Monday, February 15, 2016

Cassini Sees Dione Cut in Two

Credit: NASA/JPL/Space Science Institute

Dione appears cut in two by Saturn's razor-thin rings, seen nearly edge-on in a view from NASA's Cassini spacecraft. This scene was captured from just 0.02 degrees above the ringplane. The bright streaks of Dione's wispy terrain (see Wispy Marble) are seen near the moon's limb at right. The medium-sized crater Turnus (63 miles, 101 kilometers, wide) is visible along Dione's terminator.

The image was taken in visible light with the Cassini spacecraft narrow-angle camera on Dec. 25, 2015. The view was acquired at a distance of approximately 1.4 million miles (2.3 million kilometers) from Dione and at a Sun-Dione-spacecraft, or phase, angle of 115 degrees. Image scale is 8.6 miles (13.8 kilometers) per pixel.

At 1,122 kilometers (697 miles) in diameter, Dione is the 15th largest moon in the Solar System, and is more massive than all known moons smaller than itself combined. About two thirds of Dione's mass is water ice, and the remaining is a dense core, probably silicate rock.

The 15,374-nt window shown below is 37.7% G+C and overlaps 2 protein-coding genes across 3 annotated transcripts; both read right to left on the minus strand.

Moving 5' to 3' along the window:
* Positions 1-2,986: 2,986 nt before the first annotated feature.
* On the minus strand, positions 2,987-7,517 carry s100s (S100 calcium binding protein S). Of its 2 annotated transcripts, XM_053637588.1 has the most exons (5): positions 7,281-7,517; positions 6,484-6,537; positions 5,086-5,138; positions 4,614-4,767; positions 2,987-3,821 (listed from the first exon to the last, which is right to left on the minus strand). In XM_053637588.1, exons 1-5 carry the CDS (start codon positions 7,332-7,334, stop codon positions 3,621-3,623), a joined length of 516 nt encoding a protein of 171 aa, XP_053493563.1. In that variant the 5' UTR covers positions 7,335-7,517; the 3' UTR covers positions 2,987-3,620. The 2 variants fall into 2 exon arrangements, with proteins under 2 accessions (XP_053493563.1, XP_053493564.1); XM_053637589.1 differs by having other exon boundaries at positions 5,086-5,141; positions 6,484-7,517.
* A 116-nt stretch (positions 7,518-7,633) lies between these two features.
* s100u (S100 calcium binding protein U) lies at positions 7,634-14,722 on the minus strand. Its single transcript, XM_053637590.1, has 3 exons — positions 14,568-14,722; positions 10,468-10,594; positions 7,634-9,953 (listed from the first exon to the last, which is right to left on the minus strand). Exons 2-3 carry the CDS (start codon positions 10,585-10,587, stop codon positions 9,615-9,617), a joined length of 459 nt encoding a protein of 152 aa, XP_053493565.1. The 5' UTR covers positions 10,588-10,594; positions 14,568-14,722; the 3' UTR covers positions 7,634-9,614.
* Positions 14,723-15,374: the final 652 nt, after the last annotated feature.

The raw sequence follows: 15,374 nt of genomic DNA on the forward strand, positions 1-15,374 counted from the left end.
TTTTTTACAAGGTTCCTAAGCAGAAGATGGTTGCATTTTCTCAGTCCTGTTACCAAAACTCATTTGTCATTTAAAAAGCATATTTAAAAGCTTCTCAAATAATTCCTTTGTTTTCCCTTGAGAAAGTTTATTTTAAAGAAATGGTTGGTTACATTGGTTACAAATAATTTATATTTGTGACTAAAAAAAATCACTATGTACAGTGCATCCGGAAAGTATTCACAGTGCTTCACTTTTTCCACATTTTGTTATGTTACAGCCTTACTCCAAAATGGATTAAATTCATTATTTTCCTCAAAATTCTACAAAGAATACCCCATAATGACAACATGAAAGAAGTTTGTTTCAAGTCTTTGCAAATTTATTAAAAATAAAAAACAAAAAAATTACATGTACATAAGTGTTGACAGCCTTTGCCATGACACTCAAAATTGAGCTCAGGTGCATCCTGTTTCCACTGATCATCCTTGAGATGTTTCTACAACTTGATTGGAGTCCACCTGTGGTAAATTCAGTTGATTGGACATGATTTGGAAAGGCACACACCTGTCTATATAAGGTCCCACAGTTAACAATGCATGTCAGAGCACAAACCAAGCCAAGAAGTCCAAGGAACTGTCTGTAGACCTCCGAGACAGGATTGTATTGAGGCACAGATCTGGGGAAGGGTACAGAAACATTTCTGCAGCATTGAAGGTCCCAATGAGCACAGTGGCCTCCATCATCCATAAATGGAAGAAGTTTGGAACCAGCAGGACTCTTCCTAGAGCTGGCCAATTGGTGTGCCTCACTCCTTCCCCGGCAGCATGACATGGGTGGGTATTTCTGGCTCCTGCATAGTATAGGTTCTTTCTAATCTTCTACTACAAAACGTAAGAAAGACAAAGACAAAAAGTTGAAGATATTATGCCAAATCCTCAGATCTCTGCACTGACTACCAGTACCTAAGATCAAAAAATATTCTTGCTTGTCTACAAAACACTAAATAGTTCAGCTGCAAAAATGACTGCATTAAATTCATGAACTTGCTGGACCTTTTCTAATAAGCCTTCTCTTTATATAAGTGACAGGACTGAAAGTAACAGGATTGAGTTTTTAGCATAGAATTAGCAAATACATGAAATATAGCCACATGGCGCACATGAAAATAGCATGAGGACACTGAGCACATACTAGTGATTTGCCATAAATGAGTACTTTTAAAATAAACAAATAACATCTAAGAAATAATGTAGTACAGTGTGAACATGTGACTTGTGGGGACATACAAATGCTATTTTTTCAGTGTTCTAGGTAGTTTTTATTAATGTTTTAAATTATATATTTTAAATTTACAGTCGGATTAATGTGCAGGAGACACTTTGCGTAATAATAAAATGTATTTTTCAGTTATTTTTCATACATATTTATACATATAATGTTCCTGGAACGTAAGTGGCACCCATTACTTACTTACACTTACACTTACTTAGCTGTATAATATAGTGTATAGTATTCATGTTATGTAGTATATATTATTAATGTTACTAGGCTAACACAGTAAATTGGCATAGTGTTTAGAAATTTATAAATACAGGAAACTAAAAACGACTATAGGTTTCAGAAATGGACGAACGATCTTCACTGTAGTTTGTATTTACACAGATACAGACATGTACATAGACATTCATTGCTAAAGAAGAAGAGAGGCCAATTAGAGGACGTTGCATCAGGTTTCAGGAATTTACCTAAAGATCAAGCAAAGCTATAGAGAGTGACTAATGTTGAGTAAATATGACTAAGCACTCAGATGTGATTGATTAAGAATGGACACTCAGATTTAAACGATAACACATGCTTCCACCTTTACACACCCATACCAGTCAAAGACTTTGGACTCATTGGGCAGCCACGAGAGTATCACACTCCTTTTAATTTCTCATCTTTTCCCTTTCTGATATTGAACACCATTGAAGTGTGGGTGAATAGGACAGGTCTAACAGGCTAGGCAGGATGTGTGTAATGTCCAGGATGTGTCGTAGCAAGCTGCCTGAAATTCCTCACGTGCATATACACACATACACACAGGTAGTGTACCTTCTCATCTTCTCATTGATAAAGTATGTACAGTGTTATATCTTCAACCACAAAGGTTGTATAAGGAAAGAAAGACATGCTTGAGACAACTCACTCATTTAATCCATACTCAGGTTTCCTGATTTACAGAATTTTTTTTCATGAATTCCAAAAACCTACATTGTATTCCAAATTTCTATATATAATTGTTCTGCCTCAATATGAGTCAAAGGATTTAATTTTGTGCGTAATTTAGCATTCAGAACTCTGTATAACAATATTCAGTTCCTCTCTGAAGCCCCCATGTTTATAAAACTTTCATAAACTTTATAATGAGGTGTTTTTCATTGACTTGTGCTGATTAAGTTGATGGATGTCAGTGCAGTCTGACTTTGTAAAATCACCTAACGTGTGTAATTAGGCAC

Dione's icy surface includes heavily cratered terrain, moderately cratered plains, lightly cratered plains, and areas of tectonic fractures. The heavily cratered terrain has numerous craters greater than 100 kilometers (62 miles) in diameter.

The Cassini mission is a cooperative project of NASA, ESA (the European Space Agency) and the Italian Space Agency. The Jet Propulsion Laboratory, a division of the California Institute of Technology in Pasadena, manages the mission for NASA's Science Mission Directorate, Washington. The Cassini orbiter and its two onboard cameras were designed, developed and assembled at JPL. The imaging operations center is based at the Space Science Institute in Boulder, Colorado.

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